Missouri Supreme Court Case Could Force Marijuana Regulators To Grant ‘Dozens’ Of New Business Licenses Beyond Current Caps

“Appellants did not complete all the application requirements, and the state government should not be in the business of hand holding sophisticated entities.”

By Rebecca Rivas, Missouri Independent

The Missouri Supreme Court heard arguments Thursday in a case marijuana regulators say could force them to issue “dozens” of new licenses to grow, sell and distribute cannabis products above the state’s self-imposed caps.

Mo Cann Do Inc. applied for a cultivation license to grow marijuana in 2019. The company was denied when the state said it didn’t include a certification of good standing from the Missouri Secretary of State’s office in its application.

However, the company argues that state rules require the Division of Cannabis Regulation to specify what information is lacking in an application in a letter—which the state didn’t do before it denied Mo Cann Do’s license.

So the company appealed its denied license—one of more than 800 appeals filed after the state imposed caps on the number of marijuana business licenses it would award.  After losing at the Administrative Hearing Commission and circuit court levels, Mo Cann Do won in the Missouri Court of Appeals Eastern District in February 2023.

The court ordered Missouri to award the company a marijuana cultivation facility license.

The state asked the Missouri Supreme Court to hear the case, in part, because there are dozens of pending cases before the commission and courts “where the particular document deficiency may not have been itemized” in the state’s rejection notice, according to court documents.

If the Court of Appeals ruling stands, the state argues it would be forced to award marijuana licenses that aren’t currently available under the current rules—and to applicants who might not have even gotten the necessary scores in 2019.

“The license cap in [the state rules] should foreclose the remedy of awarding a license,” the state argued in its transfer application to the Supreme Court. “Otherwise, license caps in a regulated industry may mean nothing at all.”

The state said the medical marijuana industry “is not the only one where this issue matters.”

Regulators believe it could impact gambling boat licenses as well.

At the hearing Thursday, Mo Cann’s attorney, Eric Walter, noted that the state imposed the license cap on itself.

“The department also put in its rules, a rule that says we will also add additional licenses…if so ordered to do so by a court,” Walter said, “or if they choose to enter into a settlement of one of these types of appeals just like this.”

In the September 24, 2019 letter that’s at the center of the case, regulators outlined more than 15 areas in detail where Mo Cann Do’s application was incomplete, including all the names of the owners and their voting interests.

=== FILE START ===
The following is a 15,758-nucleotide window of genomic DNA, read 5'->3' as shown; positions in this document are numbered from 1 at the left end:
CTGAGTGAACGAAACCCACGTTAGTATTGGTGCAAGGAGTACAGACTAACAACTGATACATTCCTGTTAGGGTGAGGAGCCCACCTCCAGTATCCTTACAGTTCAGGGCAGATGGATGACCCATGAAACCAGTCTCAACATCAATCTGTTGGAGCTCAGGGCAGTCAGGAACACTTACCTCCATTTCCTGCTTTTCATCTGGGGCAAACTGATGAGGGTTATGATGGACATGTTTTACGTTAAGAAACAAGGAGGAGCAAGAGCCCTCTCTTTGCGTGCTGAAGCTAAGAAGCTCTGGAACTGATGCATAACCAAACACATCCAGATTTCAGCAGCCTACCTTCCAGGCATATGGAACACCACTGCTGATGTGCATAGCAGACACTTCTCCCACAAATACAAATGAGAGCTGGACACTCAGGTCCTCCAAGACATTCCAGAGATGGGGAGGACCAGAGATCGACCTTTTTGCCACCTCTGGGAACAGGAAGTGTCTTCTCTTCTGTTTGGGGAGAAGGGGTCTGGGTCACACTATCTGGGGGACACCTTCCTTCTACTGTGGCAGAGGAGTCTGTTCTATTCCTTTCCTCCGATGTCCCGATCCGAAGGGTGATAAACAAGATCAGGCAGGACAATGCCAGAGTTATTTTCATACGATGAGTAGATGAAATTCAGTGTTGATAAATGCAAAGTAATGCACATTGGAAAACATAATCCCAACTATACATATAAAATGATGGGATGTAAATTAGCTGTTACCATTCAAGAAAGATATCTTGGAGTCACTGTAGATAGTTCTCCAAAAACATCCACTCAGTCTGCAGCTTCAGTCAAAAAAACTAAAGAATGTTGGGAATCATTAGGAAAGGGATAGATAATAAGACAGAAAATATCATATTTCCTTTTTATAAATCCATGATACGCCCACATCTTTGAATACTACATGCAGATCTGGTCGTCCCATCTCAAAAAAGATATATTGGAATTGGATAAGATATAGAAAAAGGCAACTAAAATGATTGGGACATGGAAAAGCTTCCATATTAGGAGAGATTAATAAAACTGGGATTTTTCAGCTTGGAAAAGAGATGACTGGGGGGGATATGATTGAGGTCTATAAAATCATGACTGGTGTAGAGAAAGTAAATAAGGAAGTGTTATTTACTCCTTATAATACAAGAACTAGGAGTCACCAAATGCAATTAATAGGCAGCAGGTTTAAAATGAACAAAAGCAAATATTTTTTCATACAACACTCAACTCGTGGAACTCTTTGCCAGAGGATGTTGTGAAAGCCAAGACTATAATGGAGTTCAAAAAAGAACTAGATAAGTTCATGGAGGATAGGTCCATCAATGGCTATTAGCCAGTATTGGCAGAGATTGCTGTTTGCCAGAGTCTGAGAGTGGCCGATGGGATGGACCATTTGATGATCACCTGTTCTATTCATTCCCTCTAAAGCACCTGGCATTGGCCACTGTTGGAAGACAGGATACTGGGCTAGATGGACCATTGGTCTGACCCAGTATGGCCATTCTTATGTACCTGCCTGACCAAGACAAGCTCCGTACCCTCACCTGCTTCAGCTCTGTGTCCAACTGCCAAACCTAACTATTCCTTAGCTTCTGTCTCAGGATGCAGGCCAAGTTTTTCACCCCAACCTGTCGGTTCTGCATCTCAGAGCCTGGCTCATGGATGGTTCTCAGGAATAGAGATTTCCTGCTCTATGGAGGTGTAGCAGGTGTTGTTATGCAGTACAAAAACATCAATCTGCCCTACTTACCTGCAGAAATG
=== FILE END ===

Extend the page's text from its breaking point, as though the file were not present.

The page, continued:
However, the two-page list did not specify the certificate of good standing.

In the circuit court’s 2021 ruling, the judge noted that Mo Cann Do submitted six other applications where the certificate was also missing. And in those six applications, the division specifically informed the company in writing that it was missing—but the company still didn’t submit the certificate of good standing in those cases.

St. Louis Circuit Court Judge Thomas Albus stated in his decision, “It is reasonable to conclude, at least in this case, that a more specific notice would have been of no effect.”

Jason Lewis, chief counsel with the Missouri Attorney General’s Office, said Thursday that the Administrative Hearing Commission carefully considered the issue and decided the state’s notice “met a sufficient level of specificity.”

The marijuana industry is highly regulated, he said, making its application process “unique.”

“Appellants did not complete all the application requirements,” Lewis said, “and the state government should not be in the business of hand holding sophisticated entities—giving them third bites at the apple in a highly competitive and structured environment.”

Walter said Mo Cann Do did submit a certificate of incorporation to show the company’s good standing.

Lewis gave an analogy of a law-school application that requires an LSAT score for admission, but a student submits scores from a different test’s results. The student may have scored high on the LSAT, but the score wasn’t submitted, so is the university at fault for denying her application?

Missouri Supreme Court Judge W. Brent Powell asked Lewis: “But the obvious argument is that: Does the university create fault for itself when it states in regulations that if you fail to submit an LSAT, we will tell you and notify you so you can fix that deficiency?”

Certificates of incorporation that were once commonly used to show good standing, Walter said, and the state law passed in 1990 establishing the certificate of good standing process did not ban that practice.

“That language could have been in there,” he said. “The general assembly didn’t choose to put it in there, and the courts haven’t made that finding.”

Lewis said the court’s decision could be “generalizable” to many other areas.

“Let’s say there’s small business loans,” he said. “Let’s say there’s agribusiness loans from the U.S. Department of Agriculture. I think that is the fundamental issue here and why our arguments as respondents don’t rise and fall on a check list. They don’t rise and fall on extra-record materials.”

This story was first published by Missouri Independent.

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Photo courtesy of Carlos Gracia.

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